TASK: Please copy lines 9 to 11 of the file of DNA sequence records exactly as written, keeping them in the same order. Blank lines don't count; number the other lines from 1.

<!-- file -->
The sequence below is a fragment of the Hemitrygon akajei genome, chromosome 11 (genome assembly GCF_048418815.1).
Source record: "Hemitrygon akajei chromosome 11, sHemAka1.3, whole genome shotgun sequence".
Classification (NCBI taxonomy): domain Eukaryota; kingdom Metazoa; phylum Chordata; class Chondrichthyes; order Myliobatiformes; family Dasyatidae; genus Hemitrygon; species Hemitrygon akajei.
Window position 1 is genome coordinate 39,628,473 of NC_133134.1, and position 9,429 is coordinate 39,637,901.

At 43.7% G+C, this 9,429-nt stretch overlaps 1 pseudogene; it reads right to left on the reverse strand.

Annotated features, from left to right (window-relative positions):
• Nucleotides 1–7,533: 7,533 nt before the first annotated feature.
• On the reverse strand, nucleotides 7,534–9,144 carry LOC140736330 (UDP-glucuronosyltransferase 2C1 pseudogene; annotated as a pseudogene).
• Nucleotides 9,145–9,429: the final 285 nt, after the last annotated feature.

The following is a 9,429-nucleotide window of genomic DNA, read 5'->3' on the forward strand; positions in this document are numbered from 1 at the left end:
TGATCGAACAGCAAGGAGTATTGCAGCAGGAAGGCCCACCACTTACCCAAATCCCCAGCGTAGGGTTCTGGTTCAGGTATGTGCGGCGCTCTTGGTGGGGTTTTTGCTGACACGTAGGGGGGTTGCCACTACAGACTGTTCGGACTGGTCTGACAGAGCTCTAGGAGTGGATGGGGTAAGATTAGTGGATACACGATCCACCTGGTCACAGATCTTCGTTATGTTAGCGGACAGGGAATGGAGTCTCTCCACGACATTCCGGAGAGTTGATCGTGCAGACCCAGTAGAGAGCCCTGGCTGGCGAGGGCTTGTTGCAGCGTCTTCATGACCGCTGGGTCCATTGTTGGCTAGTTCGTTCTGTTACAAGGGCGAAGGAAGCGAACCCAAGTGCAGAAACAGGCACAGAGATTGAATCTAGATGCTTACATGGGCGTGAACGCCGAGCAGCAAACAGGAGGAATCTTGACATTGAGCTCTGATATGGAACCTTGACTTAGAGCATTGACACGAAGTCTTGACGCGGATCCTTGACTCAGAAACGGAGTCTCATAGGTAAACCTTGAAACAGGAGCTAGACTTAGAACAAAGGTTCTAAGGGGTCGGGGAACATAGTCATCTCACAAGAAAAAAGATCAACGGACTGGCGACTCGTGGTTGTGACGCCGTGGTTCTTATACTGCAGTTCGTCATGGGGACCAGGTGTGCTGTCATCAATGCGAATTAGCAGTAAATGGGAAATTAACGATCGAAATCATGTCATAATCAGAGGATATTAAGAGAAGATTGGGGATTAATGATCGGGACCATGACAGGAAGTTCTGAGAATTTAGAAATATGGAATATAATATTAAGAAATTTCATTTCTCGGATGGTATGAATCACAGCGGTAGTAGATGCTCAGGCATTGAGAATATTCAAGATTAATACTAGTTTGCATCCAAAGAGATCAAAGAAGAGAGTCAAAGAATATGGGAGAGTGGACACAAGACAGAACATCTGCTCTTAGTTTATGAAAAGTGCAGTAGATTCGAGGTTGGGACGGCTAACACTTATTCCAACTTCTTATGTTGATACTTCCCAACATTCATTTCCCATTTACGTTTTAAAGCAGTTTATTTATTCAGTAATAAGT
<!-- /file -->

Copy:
• Nucleotides 9,145–9,429: the final 285 nt, after the last annotated feature.

The following is a 9,429-nucleotide window of genomic DNA, read 5'->3' on the forward strand; positions in this document are numbered from 1 at the left end:
TGATCGAACAGCAAGGAGTATTGCAGCAGGAAGGCCCACCACTTACCCAAATCCCCAGCGTAGGGTTCTGGTTCAGGTATGTGCGGCGCTCTTGGTGGGGTTTTTGCTGACACGTAGGGGGGTTGCCACTACAGACTGTTCGGACTGGTCTGACAGAGCTCTAGGAGTGGATGGGGTAAGATTAGTGGATACACGATCCACCTGGTCACAGATCTTCGTTATGTTAGCGGACAGGGAATGGAGTCTCTCCACGACATTCCGGAGAGTTGATCGTGCAGACCCAGTAGAGAGCCCTGGCTGGCGAGGGCTTGTTGCAGCGTCTTCATGACCGCTGGGTCCATTGTTGGCTAGTTCGTTCTGTTACAAGGGCGAAGGAAGCGAACCCAAGTGCAGAAACAGGCACAGAGATTGAATCTAGATGCTTACATGGGCGTGAACGCCGAGCAGCAAACAGGAGGAATCTTGACATTGAGCTCTGATATGGAACCTTGACTTAGAGCATTGACACGAAGTCTTGACGCGGATCCTTGACTCAGAAACGGAGTCTCATAGGTAAACCTTGAAACAGGAGCTAGACTTAGAACAAAGGTTCTAAGGGGTCGGGGAACATAGTCATCTCACAAGAAAAAAGATCAACGGACTGGCGACTCGTGGTTGTGACGCCGTGGTTCTTATACTGCAGTTCGTCATGGGGACCAGGTGTGCTGTCATCAATGCGAATTAGCAGTAAATGGGAAATTAACGATCGAAATCATGTCATAATCAGAGGATATTAAGAGAAGATTGGGGATTAATGATCGGGACCATGACAGGAAGTTCTGAGAATTTAGAAATATGGAATATAATATTAAGAAATTTCATTTCTCGGATGGTATGAATCACAGCGGTAGTAGATGCTCAGGCATTGAGAATATTCAAGATTAATACTAGTTTGCATCCAAAGAGATCAAAGAAGAGAGTCAAAGAATATGGGAGAGTGGACACAAGACAGAACATCTGCTCTTAGTTTATGAAAAGTGCAGTAGATTCGAGGTTGGGACGGCTAACACTTATTCCAACTTCTTATGTTGATACTTCCCAACATTCATTTCCCATTTACGTTTTAAAGCAGTTTATTTATTCAGTAATAAGT